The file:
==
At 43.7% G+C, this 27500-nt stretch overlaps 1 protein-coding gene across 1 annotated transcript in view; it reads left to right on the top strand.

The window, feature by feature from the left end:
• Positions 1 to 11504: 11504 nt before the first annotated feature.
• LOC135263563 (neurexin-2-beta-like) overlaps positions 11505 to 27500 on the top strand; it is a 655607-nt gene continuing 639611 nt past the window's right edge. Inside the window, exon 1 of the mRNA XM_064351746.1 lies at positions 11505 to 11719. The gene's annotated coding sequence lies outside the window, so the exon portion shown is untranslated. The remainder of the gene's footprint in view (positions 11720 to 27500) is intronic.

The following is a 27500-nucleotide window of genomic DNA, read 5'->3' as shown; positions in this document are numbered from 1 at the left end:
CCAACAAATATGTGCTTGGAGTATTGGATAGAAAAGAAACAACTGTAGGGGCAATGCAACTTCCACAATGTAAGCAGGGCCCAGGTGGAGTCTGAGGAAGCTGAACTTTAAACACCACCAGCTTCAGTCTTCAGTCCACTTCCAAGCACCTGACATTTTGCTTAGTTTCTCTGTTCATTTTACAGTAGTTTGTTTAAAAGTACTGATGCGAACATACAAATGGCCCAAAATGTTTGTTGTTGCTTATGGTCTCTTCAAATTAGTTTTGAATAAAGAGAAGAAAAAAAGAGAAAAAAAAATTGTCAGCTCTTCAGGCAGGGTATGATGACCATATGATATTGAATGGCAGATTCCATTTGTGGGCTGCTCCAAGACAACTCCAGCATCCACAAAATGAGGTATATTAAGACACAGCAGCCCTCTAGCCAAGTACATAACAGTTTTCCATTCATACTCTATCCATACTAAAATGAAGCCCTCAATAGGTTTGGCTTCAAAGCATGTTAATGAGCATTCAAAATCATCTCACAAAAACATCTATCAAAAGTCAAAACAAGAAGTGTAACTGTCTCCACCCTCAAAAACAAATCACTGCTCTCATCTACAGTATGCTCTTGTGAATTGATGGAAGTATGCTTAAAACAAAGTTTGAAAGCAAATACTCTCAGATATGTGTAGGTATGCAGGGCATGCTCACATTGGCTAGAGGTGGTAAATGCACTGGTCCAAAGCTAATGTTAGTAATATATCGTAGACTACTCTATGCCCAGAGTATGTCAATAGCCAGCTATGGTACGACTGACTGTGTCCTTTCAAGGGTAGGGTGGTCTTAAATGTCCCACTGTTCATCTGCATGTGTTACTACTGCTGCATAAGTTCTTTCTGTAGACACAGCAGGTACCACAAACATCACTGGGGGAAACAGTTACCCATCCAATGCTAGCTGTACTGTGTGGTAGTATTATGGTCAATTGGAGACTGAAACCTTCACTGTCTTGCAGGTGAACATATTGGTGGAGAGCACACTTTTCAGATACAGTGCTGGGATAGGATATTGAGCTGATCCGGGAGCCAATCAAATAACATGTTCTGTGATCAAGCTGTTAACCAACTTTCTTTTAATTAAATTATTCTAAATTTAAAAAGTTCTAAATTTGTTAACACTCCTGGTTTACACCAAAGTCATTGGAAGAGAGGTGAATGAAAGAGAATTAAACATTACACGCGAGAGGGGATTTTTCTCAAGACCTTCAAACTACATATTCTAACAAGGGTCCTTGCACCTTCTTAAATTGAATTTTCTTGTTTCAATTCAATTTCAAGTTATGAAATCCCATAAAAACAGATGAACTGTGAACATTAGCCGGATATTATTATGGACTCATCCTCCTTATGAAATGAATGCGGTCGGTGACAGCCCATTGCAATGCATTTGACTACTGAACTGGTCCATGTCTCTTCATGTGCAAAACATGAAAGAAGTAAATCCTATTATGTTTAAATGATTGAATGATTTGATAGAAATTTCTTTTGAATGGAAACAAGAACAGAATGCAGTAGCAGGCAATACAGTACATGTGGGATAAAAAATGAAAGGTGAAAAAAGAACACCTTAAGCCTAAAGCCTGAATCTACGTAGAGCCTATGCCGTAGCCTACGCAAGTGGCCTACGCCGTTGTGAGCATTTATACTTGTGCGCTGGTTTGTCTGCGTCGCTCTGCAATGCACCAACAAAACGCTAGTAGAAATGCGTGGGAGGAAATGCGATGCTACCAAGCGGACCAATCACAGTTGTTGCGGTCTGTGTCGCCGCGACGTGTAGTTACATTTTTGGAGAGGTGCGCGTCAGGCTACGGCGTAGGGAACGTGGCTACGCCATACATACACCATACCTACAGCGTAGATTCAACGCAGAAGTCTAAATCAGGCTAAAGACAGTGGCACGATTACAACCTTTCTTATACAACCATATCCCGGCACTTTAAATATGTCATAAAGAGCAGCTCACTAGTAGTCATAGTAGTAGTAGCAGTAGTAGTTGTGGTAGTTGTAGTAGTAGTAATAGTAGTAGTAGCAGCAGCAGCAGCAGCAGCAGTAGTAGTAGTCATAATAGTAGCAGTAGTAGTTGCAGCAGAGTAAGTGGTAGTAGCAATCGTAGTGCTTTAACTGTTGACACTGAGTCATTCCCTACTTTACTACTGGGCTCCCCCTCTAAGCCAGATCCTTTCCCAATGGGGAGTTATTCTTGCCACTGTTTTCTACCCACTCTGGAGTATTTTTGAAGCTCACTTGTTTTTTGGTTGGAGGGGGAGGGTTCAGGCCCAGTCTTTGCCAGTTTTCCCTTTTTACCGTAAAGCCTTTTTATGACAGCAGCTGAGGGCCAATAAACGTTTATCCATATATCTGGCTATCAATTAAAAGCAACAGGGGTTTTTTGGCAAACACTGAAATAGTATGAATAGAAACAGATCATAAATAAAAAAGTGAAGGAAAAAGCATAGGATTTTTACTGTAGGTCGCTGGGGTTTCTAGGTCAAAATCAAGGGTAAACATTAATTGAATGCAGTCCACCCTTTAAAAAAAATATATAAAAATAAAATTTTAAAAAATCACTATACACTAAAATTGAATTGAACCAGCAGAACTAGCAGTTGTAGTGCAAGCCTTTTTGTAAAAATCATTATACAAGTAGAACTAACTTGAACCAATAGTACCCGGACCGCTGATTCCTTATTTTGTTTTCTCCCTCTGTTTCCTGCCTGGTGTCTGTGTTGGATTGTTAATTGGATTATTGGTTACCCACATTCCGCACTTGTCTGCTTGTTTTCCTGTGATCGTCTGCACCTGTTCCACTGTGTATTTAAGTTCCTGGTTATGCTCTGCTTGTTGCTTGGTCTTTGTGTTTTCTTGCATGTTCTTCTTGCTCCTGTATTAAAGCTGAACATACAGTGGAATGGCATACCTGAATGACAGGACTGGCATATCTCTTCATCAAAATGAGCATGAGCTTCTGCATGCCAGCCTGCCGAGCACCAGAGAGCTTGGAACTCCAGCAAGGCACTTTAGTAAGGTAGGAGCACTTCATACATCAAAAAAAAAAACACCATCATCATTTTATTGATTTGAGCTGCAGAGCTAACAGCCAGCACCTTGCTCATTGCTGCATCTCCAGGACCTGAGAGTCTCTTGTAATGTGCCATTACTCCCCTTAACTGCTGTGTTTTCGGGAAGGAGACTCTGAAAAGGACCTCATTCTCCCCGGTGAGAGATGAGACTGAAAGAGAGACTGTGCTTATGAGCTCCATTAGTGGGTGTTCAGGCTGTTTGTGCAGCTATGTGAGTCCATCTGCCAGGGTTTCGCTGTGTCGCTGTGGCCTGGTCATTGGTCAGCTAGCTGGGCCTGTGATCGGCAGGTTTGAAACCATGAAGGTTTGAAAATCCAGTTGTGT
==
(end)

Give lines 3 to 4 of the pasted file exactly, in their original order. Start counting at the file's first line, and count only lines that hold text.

• Positions 1 to 11504: 11504 nt before the first annotated feature.
• LOC135263563 (neurexin-2-beta-like) overlaps positions 11505 to 27500 on the top strand; it is a 655607-nt gene continuing 639611 nt past the window's right edge. Inside the window, exon 1 of the mRNA XM_064351746.1 lies at positions 11505 to 11719. The gene's annotated coding sequence lies outside the window, so the exon portion shown is untranslated. The remainder of the gene's footprint in view (positions 11720 to 27500) is intronic.